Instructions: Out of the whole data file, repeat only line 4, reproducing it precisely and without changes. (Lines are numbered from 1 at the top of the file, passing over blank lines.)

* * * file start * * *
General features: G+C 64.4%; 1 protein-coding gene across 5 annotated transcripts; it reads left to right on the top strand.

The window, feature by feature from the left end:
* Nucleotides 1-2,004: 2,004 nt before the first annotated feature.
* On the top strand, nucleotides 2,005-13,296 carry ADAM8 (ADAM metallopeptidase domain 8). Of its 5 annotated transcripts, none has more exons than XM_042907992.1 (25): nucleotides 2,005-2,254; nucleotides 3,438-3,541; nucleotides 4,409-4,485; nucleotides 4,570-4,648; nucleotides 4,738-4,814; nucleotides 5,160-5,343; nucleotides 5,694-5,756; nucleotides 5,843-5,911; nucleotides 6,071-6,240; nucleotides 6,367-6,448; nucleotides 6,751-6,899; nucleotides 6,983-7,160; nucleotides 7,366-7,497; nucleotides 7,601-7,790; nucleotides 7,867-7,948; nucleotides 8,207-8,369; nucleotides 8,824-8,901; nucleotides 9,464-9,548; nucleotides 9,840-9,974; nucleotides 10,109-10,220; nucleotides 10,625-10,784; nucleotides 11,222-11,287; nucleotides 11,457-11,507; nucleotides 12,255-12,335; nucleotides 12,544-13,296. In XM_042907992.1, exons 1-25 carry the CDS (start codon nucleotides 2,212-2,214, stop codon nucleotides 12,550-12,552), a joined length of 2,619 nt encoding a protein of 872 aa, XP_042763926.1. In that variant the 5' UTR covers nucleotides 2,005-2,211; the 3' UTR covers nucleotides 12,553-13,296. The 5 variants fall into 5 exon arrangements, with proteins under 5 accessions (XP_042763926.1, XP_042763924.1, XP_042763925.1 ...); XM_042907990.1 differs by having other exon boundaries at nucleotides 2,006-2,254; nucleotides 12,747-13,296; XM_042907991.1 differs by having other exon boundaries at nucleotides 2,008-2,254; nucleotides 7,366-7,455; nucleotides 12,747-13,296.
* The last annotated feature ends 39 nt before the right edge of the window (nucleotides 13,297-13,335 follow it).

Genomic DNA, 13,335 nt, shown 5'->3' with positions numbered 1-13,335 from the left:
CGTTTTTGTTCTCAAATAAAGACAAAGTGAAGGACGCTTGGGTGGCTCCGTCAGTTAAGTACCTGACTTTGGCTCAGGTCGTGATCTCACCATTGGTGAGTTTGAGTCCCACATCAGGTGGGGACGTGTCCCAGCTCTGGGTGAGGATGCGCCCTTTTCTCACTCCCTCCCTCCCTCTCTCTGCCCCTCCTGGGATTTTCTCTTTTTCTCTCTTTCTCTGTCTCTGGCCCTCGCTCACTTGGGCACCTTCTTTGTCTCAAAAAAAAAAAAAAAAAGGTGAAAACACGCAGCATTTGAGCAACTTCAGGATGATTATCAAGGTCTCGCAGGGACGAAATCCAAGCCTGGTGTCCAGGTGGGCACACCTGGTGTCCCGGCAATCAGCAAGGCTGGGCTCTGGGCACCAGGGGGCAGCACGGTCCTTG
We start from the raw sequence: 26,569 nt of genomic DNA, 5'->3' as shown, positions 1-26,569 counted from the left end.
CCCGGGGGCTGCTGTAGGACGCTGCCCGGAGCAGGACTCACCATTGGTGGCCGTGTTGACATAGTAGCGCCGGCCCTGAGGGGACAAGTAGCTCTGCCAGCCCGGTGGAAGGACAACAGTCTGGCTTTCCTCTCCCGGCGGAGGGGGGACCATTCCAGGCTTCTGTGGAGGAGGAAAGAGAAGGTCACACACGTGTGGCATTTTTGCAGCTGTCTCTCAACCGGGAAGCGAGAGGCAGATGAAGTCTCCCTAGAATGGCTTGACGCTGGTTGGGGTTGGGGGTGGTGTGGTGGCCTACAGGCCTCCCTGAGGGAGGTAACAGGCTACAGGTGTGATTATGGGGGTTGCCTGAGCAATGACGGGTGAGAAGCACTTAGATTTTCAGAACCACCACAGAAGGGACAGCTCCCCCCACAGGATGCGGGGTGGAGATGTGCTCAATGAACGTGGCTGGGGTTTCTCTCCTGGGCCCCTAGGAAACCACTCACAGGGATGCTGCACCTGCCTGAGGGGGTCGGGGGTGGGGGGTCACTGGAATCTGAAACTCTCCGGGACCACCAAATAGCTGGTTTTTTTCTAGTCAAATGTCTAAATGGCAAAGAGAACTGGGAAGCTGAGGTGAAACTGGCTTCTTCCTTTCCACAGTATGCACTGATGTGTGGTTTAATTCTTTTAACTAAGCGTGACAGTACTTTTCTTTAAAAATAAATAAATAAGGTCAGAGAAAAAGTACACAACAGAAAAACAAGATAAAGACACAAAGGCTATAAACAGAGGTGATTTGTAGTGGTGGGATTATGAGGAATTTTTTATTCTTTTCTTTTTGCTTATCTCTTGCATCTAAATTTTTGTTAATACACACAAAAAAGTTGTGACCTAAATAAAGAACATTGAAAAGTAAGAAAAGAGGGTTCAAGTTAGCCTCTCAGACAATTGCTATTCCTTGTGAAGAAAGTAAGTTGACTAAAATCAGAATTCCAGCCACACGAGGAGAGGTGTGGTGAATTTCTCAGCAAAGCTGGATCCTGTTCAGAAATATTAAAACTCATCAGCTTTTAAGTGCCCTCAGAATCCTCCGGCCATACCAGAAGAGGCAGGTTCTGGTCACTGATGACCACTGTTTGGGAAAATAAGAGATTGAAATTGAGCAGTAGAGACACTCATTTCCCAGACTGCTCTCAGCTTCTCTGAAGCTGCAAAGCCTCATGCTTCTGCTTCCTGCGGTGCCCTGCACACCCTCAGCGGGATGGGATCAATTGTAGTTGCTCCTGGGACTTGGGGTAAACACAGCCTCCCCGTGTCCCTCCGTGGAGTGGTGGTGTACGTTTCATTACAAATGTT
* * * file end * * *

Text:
* On the top strand, nucleotides 2,005-13,296 carry ADAM8 (ADAM metallopeptidase domain 8). Of its 5 annotated transcripts, none has more exons than XM_042907992.1 (25): nucleotides 2,005-2,254; nucleotides 3,438-3,541; nucleotides 4,409-4,485; nucleotides 4,570-4,648; nucleotides 4,738-4,814; nucleotides 5,160-5,343; nucleotides 5,694-5,756; nucleotides 5,843-5,911; nucleotides 6,071-6,240; nucleotides 6,367-6,448; nucleotides 6,751-6,899; nucleotides 6,983-7,160; nucleotides 7,366-7,497; nucleotides 7,601-7,790; nucleotides 7,867-7,948; nucleotides 8,207-8,369; nucleotides 8,824-8,901; nucleotides 9,464-9,548; nucleotides 9,840-9,974; nucleotides 10,109-10,220; nucleotides 10,625-10,784; nucleotides 11,222-11,287; nucleotides 11,457-11,507; nucleotides 12,255-12,335; nucleotides 12,544-13,296. In XM_042907992.1, exons 1-25 carry the CDS (start codon nucleotides 2,212-2,214, stop codon nucleotides 12,550-12,552), a joined length of 2,619 nt encoding a protein of 872 aa, XP_042763926.1. In that variant the 5' UTR covers nucleotides 2,005-2,211; the 3' UTR covers nucleotides 12,553-13,296. The 5 variants fall into 5 exon arrangements, with proteins under 5 accessions (XP_042763926.1, XP_042763924.1, XP_042763925.1 ...); XM_042907990.1 differs by having other exon boundaries at nucleotides 2,006-2,254; nucleotides 12,747-13,296; XM_042907991.1 differs by having other exon boundaries at nucleotides 2,008-2,254; nucleotides 7,366-7,455; nucleotides 12,747-13,296.